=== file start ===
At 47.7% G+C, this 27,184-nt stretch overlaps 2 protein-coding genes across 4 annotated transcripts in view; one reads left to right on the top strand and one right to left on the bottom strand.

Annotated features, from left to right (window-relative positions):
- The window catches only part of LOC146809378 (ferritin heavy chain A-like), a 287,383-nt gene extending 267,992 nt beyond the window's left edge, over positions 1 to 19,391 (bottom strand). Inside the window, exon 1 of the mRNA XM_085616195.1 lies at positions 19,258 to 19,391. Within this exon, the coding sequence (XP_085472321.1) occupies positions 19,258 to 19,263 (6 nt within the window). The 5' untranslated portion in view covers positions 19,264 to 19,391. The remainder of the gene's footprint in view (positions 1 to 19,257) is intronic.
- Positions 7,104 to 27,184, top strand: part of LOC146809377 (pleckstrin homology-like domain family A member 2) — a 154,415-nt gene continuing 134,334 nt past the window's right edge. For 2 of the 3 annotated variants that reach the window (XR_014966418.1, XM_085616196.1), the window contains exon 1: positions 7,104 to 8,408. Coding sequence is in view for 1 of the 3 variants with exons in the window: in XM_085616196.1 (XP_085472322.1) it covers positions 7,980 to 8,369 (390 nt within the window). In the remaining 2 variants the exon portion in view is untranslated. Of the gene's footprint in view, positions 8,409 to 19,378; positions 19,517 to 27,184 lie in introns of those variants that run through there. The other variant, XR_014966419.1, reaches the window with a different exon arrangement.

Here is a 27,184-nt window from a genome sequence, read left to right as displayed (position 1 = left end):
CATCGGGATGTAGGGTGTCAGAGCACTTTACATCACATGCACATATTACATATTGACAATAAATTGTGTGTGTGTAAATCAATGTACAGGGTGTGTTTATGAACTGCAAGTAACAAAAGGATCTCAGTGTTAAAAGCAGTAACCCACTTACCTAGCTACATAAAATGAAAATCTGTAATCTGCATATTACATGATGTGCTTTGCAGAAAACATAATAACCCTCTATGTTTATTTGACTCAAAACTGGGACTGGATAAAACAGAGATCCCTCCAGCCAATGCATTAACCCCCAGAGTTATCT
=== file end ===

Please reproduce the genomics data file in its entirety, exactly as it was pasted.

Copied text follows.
At 47.7% G+C, this 27,184-nt stretch overlaps 2 protein-coding genes across 4 annotated transcripts in view; one reads left to right on the top strand and one right to left on the bottom strand.

Annotated features, from left to right (window-relative positions):
- The window catches only part of LOC146809378 (ferritin heavy chain A-like), a 287,383-nt gene extending 267,992 nt beyond the window's left edge, over positions 1 to 19,391 (bottom strand). Inside the window, exon 1 of the mRNA XM_085616195.1 lies at positions 19,258 to 19,391. Within this exon, the coding sequence (XP_085472321.1) occupies positions 19,258 to 19,263 (6 nt within the window). The 5' untranslated portion in view covers positions 19,264 to 19,391. The remainder of the gene's footprint in view (positions 1 to 19,257) is intronic.
- Positions 7,104 to 27,184, top strand: part of LOC146809377 (pleckstrin homology-like domain family A member 2) — a 154,415-nt gene continuing 134,334 nt past the window's right edge. For 2 of the 3 annotated variants that reach the window (XR_014966418.1, XM_085616196.1), the window contains exon 1: positions 7,104 to 8,408. Coding sequence is in view for 1 of the 3 variants with exons in the window: in XM_085616196.1 (XP_085472322.1) it covers positions 7,980 to 8,369 (390 nt within the window). In the remaining 2 variants the exon portion in view is untranslated. Of the gene's footprint in view, positions 8,409 to 19,378; positions 19,517 to 27,184 lie in introns of those variants that run through there. The other variant, XR_014966419.1, reaches the window with a different exon arrangement.

Here is a 27,184-nt window from a genome sequence, read left to right as displayed (position 1 = left end):
CATCGGGATGTAGGGTGTCAGAGCACTTTACATCACATGCACATATTACATATTGACAATAAATTGTGTGTGTGTAAATCAATGTACAGGGTGTGTTTATGAACTGCAAGTAACAAAAGGATCTCAGTGTTAAAAGCAGTAACCCACTTACCTAGCTACATAAAATGAAAATCTGTAATCTGCATATTACATGATGTGCTTTGCAGAAAACATAATAACCCTCTATGTTTATTTGACTCAAAACTGGGACTGGATAAAACAGAGATCCCTCCAGCCAATGCATTAACCCCCAGAGTTATCT